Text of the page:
I wish we hadn't issued voting shares to all our employees

We issued share options to everyone who worked for us when the company was 1 year old. We did the same in years two and three. We had over 150 individual shareholders who lived all over the world. We had to make sure we kept track of them because we needed them to vote on company matters and approve the annual report. This was time consuming and we had already lost track of 12 people who held 7% of the shares.

We were approached by a large institutional investor who wanted to buy a majority share of the company. To approve this investment, we needed 95% acceptance from our shareholders. The investor wants to buy out all small shareholders (under 1%).

It took us three months and we had to hire investigators to locate everyone. There was nearly 2% we never found so it was a close vote to approve the investment.

I should have paid better attention to the formation documents and shareholder agreements

I thought startup documents were just necessary and standard paperwork. The four of us co-founders went to lawyer who helped us incorporate and gave us a Shareholder’s Agreement and Option Plan. I read all of it but didn’t really understand what it meant and didn’t think it was that important. We each got 25% of the company. These were Restricted Shares, which vested over time – 6.25% for each of us each year for 4 years.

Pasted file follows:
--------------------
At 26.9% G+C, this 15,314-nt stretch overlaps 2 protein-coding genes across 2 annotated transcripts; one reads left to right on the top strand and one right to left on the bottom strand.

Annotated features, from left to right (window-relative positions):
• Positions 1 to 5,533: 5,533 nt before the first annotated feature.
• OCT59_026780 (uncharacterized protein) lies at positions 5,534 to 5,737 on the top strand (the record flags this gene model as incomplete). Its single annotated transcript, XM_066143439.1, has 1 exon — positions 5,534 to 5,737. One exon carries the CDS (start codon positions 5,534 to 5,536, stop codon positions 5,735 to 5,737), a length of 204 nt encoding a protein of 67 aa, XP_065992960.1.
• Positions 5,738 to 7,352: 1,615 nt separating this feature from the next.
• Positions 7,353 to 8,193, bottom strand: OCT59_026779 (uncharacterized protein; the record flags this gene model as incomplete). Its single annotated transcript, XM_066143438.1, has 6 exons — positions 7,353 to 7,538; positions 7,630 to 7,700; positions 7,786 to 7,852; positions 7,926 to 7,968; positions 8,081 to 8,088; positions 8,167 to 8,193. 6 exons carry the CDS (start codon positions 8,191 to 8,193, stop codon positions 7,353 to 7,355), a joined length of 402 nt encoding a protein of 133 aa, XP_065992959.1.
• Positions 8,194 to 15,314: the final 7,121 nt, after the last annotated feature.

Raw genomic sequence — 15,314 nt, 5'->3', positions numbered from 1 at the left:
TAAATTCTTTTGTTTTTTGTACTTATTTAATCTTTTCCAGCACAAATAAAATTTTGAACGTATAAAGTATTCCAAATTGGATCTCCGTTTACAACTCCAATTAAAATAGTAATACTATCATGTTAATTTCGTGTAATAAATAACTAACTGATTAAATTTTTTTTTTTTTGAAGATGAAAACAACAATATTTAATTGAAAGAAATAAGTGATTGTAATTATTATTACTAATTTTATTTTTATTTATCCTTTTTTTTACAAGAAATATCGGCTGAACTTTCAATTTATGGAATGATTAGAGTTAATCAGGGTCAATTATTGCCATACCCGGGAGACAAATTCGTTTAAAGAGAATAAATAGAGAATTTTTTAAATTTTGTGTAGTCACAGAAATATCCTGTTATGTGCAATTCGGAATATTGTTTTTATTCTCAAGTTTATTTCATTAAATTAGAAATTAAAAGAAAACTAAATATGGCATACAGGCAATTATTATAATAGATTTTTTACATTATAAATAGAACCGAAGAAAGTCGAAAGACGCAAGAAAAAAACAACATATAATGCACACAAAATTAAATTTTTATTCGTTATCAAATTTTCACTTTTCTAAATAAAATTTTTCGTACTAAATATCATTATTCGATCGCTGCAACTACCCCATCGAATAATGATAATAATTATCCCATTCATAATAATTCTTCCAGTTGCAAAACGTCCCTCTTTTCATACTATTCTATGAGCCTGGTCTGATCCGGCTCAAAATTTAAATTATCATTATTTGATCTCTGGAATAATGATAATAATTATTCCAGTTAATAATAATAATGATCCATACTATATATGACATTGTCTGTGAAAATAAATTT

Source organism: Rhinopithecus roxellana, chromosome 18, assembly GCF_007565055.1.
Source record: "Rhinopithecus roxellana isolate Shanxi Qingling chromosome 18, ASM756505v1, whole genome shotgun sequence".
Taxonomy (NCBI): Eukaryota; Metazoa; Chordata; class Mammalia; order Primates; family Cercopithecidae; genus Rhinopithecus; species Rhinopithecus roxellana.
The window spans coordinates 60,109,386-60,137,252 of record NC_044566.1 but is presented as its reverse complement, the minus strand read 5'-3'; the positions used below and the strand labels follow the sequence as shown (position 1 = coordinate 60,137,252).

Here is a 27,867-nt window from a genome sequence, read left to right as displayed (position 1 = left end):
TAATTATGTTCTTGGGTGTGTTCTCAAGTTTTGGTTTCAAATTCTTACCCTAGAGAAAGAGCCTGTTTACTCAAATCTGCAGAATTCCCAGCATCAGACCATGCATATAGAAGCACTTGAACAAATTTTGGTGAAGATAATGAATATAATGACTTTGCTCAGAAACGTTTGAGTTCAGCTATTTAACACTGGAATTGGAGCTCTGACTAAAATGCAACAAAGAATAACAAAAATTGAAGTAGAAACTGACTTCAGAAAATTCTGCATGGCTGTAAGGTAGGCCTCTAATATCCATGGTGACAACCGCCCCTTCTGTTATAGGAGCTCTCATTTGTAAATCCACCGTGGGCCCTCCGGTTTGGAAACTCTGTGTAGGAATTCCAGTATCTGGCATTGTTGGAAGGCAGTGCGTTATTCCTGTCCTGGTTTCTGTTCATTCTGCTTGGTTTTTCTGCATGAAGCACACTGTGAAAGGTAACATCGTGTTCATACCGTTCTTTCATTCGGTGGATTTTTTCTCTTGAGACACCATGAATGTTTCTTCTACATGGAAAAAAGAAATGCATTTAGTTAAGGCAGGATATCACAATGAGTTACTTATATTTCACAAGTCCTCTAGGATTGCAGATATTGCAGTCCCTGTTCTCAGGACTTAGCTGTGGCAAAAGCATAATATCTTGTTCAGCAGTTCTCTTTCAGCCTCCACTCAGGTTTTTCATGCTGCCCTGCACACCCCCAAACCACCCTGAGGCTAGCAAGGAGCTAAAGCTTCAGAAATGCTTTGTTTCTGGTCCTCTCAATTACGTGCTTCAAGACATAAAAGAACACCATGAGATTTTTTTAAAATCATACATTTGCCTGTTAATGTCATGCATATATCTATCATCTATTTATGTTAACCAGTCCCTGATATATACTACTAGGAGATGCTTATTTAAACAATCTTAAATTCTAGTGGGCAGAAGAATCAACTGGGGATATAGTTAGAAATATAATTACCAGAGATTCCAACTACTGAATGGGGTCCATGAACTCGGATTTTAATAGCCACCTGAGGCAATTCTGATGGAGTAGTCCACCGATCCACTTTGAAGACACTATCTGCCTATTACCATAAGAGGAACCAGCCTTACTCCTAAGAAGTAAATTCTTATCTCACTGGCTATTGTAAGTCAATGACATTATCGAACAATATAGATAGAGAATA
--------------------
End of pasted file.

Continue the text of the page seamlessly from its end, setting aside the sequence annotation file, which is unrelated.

After six months one of the cofounders decided to leave the company and move away. He wanted to take his share of the company, which he thought was 25%. He was told that he did not have any shares as the stock did not vest until after the first year. The situation turned nasty and interpersonal. He hired a lawyer who threatened to sue the company. They claimed that the shareholder agreement was not adequately explained to him and that it was the company’s responsibility to do so. The company did not have any money to meet legal cost and settled by giving him his first year’s shares, 6.25% of the company.

In year 2, at the first fundraising, the absent cofounder refused to agree to the terms. He was able to do this because decision-making called for unanimous approval by shareholders. So, even though the rest of us, who owned 93.75% of the company agreed to the terms, the deal was held up and our investor moved on because of this one guy.